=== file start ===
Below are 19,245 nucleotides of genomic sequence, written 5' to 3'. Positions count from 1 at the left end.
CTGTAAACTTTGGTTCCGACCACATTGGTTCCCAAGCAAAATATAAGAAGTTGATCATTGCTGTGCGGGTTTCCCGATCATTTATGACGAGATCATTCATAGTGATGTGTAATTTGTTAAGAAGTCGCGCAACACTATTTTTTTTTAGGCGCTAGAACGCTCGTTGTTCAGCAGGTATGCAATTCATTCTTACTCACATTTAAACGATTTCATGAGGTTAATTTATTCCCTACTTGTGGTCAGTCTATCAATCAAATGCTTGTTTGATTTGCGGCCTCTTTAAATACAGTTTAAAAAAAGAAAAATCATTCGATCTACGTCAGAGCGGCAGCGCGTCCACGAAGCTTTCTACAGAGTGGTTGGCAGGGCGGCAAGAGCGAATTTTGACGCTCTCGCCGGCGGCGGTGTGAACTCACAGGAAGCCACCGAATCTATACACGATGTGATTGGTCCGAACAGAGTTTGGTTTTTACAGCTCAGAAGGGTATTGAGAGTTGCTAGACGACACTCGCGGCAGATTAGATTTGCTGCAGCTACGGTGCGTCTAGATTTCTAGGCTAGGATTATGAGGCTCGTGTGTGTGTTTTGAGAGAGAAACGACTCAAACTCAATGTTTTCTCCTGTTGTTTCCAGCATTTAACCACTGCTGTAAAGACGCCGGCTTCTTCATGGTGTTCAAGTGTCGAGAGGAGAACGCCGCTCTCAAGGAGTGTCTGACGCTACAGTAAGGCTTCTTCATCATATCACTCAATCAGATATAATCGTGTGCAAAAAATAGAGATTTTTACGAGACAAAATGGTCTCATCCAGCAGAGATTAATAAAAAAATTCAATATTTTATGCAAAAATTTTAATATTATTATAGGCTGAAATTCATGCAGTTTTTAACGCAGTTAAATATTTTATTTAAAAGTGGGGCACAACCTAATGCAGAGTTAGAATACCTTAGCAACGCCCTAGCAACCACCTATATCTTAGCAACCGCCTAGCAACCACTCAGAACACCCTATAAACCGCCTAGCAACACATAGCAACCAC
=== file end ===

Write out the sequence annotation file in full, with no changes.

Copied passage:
Below are 19,245 nucleotides of genomic sequence, written 5' to 3'. Positions count from 1 at the left end.
CTGTAAACTTTGGTTCCGACCACATTGGTTCCCAAGCAAAATATAAGAAGTTGATCATTGCTGTGCGGGTTTCCCGATCATTTATGACGAGATCATTCATAGTGATGTGTAATTTGTTAAGAAGTCGCGCAACACTATTTTTTTTTAGGCGCTAGAACGCTCGTTGTTCAGCAGGTATGCAATTCATTCTTACTCACATTTAAACGATTTCATGAGGTTAATTTATTCCCTACTTGTGGTCAGTCTATCAATCAAATGCTTGTTTGATTTGCGGCCTCTTTAAATACAGTTTAAAAAAAGAAAAATCATTCGATCTACGTCAGAGCGGCAGCGCGTCCACGAAGCTTTCTACAGAGTGGTTGGCAGGGCGGCAAGAGCGAATTTTGACGCTCTCGCCGGCGGCGGTGTGAACTCACAGGAAGCCACCGAATCTATACACGATGTGATTGGTCCGAACAGAGTTTGGTTTTTACAGCTCAGAAGGGTATTGAGAGTTGCTAGACGACACTCGCGGCAGATTAGATTTGCTGCAGCTACGGTGCGTCTAGATTTCTAGGCTAGGATTATGAGGCTCGTGTGTGTGTTTTGAGAGAGAAACGACTCAAACTCAATGTTTTCTCCTGTTGTTTCCAGCATTTAACCACTGCTGTAAAGACGCCGGCTTCTTCATGGTGTTCAAGTGTCGAGAGGAGAACGCCGCTCTCAAGGAGTGTCTGACGCTACAGTAAGGCTTCTTCATCATATCACTCAATCAGATATAATCGTGTGCAAAAAATAGAGATTTTTACGAGACAAAATGGTCTCATCCAGCAGAGATTAATAAAAAAATTCAATATTTTATGCAAAAATTTTAATATTATTATAGGCTGAAATTCATGCAGTTTTTAACGCAGTTAAATATTTTATTTAAAAGTGGGGCACAACCTAATGCAGAGTTAGAATACCTTAGCAACGCCCTAGCAACCACCTATATCTTAGCAACCGCCTAGCAACCACTCAGAACACCCTATAAACCGCCTAGCAACACATAGCAACCAC